Remarkable installment of the Wars of Light and Shadow series, this one sets the markers even further as the conflict around the half-brothers widens and ramifies in devastating chains of cause and effect, deepening and widening the range of tensions and schemes, counterploys, twists of fortune, intrigues and quests for survival.
The Koriani enchantresses, resolute in their “charge to restore civilization to lost grace” and descendants of an Order ancient beyond the boundaries of Athera, take position in a decisive manner and through manipulation and complex spells want to shape the future to achieve their goals and eliminate any threat in their path, regardless of the consequences that their drastic measures inevitably bring into the world.
Lysaer, meanwhile, shows not only his political brilliance and unparalleled charisma, but carefully lays the foundation for creating a cult around him, which answers the need for security of the frightened masses after the events in Vastmark and wins the support of town leaders ready to seize the advantage his campaign against the Sorcerers and the Clans provides. As a presence increasingly perceived as “beyond mere flesh and blood”, a savior sent to guide the people of Athera towards the prosperity of Light, he raises “the inspiration to fire men to offer themselves in sacrifice” and offers the clan bloodlines as prime target on his war, guilty of sheltering Arithon and last upholders of the Paravian law of unity, thus symbol of a burdensome past. Love and devotion now coupled with fear and blind faith, political incentives and manipulation of old feuds, for whatever interlocutor the prince seems able to find the right leverage, and strengthens his Alliance of Light: now wiser and thinking with “long-range purpose”, he begins to gather the town Factions of four kingdoms under his sunwheel banner. The maternal gift of farsight empowers a prince turned cold, able to reshape setbacks in “deliberate calculation to steer later events to his purpose”. Through the book, it emerges in all its gravitas Lysaer’s personal conviction that he must fight for Athera’s cause destroying not only his half-brother, but all that shackles the free development of the people and therefore, the Paravian rules.
I personally loved to read about his resolve, about a prince deprived of his place, poisoned by the curse of the Mistwraith, who decides to overcome any weakness and bury all his passion, to devote himself entirely to the cause of justice and mercy, even willing self-sacrifice for the Light to prevail over Shadow. Yet the seed of doubt remains, even under the spinning moral compass that guides his belief.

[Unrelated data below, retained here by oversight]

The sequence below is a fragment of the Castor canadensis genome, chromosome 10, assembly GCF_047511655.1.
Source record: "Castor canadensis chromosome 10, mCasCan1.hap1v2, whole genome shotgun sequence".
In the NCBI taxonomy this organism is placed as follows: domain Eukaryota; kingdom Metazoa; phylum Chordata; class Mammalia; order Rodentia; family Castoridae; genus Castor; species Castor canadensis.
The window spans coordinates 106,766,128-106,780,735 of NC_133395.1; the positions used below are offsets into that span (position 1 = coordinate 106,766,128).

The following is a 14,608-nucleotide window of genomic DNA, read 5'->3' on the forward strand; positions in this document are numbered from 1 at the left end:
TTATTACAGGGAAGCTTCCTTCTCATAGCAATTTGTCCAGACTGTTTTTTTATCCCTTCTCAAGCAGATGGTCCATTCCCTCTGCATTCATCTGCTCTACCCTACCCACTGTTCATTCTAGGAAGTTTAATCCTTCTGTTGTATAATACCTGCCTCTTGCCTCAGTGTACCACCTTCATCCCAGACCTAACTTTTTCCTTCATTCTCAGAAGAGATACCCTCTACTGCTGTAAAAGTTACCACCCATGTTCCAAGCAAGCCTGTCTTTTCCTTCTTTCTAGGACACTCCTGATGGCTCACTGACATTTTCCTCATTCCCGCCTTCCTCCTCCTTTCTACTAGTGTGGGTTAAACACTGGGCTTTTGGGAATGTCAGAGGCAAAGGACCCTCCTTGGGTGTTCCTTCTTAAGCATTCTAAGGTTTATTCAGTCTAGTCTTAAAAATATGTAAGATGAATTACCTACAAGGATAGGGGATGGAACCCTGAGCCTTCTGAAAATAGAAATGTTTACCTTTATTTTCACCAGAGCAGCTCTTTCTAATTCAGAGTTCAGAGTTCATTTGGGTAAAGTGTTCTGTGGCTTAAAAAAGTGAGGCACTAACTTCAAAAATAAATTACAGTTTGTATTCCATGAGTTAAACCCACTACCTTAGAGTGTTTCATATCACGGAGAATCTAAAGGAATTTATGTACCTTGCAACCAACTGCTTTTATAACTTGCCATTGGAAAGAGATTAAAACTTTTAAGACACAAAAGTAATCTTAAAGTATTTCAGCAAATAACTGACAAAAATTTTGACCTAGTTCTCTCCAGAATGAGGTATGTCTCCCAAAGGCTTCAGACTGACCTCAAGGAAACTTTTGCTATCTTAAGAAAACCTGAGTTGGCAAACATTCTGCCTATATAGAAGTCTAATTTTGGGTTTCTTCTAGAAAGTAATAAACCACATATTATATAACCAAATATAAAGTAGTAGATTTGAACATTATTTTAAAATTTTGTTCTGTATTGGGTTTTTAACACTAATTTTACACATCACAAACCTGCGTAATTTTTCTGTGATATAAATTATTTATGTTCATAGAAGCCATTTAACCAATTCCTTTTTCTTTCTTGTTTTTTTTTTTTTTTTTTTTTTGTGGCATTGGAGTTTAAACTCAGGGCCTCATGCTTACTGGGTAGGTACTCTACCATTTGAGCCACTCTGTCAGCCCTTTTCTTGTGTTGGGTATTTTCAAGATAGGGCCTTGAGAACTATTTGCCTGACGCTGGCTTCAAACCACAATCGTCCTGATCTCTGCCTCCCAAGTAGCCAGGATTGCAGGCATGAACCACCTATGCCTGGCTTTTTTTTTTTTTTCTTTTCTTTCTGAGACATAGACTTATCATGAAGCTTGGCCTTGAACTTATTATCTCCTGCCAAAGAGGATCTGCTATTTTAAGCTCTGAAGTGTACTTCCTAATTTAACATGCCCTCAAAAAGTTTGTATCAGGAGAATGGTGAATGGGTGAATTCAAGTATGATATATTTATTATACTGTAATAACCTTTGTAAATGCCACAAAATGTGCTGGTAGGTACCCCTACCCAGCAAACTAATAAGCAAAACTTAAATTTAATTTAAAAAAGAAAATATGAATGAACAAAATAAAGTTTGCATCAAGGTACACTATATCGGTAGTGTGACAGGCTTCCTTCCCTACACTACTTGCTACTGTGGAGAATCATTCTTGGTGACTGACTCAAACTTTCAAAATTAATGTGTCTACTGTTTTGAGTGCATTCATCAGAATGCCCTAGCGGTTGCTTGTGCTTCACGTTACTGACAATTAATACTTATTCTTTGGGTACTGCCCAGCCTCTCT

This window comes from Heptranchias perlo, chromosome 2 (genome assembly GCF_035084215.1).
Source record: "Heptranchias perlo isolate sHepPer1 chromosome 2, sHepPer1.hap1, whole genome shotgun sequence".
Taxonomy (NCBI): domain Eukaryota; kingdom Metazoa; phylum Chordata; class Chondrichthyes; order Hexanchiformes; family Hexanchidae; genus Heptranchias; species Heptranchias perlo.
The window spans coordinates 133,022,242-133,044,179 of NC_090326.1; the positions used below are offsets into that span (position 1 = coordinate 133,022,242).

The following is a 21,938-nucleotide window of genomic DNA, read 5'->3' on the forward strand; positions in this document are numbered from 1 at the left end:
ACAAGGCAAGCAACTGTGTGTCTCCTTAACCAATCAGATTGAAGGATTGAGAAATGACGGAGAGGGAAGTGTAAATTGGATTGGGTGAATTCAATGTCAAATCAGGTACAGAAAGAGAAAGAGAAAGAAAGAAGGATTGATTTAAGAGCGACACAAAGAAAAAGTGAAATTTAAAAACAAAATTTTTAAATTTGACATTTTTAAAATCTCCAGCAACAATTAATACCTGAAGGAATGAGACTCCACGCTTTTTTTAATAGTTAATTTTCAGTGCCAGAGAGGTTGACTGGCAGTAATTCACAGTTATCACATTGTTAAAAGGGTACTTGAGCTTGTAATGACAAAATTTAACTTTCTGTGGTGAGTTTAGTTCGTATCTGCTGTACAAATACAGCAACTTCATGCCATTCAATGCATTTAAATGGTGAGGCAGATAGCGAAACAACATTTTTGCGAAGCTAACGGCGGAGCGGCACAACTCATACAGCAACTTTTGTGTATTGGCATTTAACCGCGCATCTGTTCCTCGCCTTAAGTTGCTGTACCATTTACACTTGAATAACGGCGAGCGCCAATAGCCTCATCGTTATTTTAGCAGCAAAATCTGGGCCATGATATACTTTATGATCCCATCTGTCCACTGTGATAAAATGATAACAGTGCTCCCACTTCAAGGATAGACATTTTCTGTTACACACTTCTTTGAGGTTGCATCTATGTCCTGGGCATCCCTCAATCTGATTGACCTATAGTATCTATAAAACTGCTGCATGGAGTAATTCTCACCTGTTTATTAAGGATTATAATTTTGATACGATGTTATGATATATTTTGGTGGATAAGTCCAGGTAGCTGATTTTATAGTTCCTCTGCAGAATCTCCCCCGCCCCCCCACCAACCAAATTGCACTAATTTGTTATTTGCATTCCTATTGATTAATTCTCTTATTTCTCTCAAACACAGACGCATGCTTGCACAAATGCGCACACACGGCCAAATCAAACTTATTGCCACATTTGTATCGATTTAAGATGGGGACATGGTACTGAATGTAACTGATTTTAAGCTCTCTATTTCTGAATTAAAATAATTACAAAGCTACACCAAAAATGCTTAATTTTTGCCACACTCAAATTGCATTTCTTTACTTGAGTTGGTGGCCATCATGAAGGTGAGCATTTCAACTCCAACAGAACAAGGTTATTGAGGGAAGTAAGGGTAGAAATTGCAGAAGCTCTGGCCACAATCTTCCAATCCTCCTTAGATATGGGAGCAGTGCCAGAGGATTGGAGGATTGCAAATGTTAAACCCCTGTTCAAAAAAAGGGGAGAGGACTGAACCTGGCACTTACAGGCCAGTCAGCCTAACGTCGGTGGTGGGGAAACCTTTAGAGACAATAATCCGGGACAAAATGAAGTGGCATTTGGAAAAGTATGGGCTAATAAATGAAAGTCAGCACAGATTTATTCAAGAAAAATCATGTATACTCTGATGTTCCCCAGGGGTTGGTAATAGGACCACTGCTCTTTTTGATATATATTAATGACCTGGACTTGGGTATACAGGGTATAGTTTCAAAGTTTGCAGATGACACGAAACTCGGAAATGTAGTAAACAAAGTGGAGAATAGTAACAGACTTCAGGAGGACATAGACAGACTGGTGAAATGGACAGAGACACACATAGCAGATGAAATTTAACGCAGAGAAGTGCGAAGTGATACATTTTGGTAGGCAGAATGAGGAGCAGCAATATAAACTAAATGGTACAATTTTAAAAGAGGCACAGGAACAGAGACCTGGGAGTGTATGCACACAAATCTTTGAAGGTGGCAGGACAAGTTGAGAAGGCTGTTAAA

The Fellowship of Seven is hard pressed to handle the events. The Law of the Major Balance is painfully clear, they can help, advise and guide, but the Sorcerers cannot “use direct force to intervene without unseating the course of the world’s destiny” and without suffering retaliation, a truth they have bitterly learned in a “past outside of Athera’s historical records”. Yet the temptation lingers, as they are burdened by the pain of having to reckon with one of the princes, essential to counter the Mistwraith (whose threat is more real than ever and against which the Sorcerers have devised a star ward protection, probably piecemeal solution in the long-run), and of having asked the other one to stay alive at any cost, not only because his powers of Shadow are indispensable against the Mistwraith, but because he is pivotal to the Black Rose Prophecy and he is the last heir of a legacy they are sworn to preserve. Their adherence to the rules and their oath to uphold the compact with the Paravians are not without immediate consequences.
Arithon, now renamed Spinner of Darkness by his nemesis, perseveres in trying to escape the curse of the Mistwraith, which is growing stronger by the hour, while struggling to counter the Alliance of Light campaign of clan eradication. Mage-trained but still blind to his original powers, torn between guilt for ruining “uncounted others” and the need to keep his oath to the Sorcerers, he reluctantly keeps company with Dakar and Caolle. Through a “volatile mix of unlawful conniving and a devilish bent for playing unconscionable stakes”, he throws himself body and soul in plans to survive and save his allies, but the forces closing on him show clever and deadly intent, and unexpected strategies. A little reprieve from enemies and inner insanity is the music, and his gifts as Masterbard will soon prove to be a force to safeguard not only the difficult legacy of two royal bloodlines’ inheritance, but the very people who freely share loyalty and respect with the Teir’s’Ffalenn. As the story unfolds, his suffering borders to despair and there is only so much one can sustain on his own before succumbing...